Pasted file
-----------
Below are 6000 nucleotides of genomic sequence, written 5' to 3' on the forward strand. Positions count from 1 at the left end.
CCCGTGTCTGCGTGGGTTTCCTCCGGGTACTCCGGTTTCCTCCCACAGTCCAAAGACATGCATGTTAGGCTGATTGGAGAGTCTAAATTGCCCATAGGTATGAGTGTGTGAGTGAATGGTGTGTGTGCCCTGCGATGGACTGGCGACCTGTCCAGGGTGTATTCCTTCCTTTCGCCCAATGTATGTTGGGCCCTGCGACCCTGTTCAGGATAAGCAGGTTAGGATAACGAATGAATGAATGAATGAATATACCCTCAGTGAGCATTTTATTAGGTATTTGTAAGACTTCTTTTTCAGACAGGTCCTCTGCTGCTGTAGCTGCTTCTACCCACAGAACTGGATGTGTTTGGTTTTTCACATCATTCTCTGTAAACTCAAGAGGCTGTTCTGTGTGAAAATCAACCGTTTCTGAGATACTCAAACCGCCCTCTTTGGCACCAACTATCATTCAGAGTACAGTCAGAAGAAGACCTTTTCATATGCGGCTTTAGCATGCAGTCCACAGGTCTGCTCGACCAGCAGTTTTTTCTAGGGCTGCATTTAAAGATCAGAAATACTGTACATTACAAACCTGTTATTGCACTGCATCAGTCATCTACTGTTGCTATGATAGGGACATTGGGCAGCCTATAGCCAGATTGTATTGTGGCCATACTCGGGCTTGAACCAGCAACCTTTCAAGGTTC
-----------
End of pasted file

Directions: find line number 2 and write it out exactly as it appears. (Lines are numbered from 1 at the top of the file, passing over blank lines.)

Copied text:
CCCGTGTCTGCGTGGGTTTCCTCCGGGTACTCCGGTTTCCTCCCACAGTCCAAAGACATGCATGTTAGGCTGATTGGAGAGTCTAAATTGCCCATAGGTATGAGTGTGTGAGTGAATGGTGTGTGTGCCCTGCGATGGACTGGCGACCTGTCCAGGGTGTATTCCTTCCTTTCGCCCAATGTATGTTGGGCCCTGCGACCCTGTTCAGGATAAGCAGGTTAGGATAACGAATGAATGAATGAATGAATATACCCTCAGTGAGCATTTTATTAGGTATTTGTAAGACTTCTTTTTCAGACAGGTCCTCTGCTGCTGTAGCTGCTTCTACCCACAGAACTGGATGTGTTTGGTTTTTCACATCATTCTCTGTAAACTCAAGAGGCTGTTCTGTGTGAAAATCAACCGTTTCTGAGATACTCAAACCGCCCTCTTTGGCACCAACTATCATTCAGAGTACAGTCAGAAGAAGACCTTTTCATATGCGGCTTTAGCATGCAGTCCACAGGTCTGCTCGACCAGCAGTTTTTTCTAGGGCTGCATTTAAAGATCAGAAATACTGTACATTACAAACCTGTTATTGCACTGCATCAGTCATCTACTGTTGCTATGATAGGGACATTGGGCAGCCTATAGCCAGATTGTATTGTGGCCATACTCGGGCTTGAACCAGCAACCTTTCAAGGTTC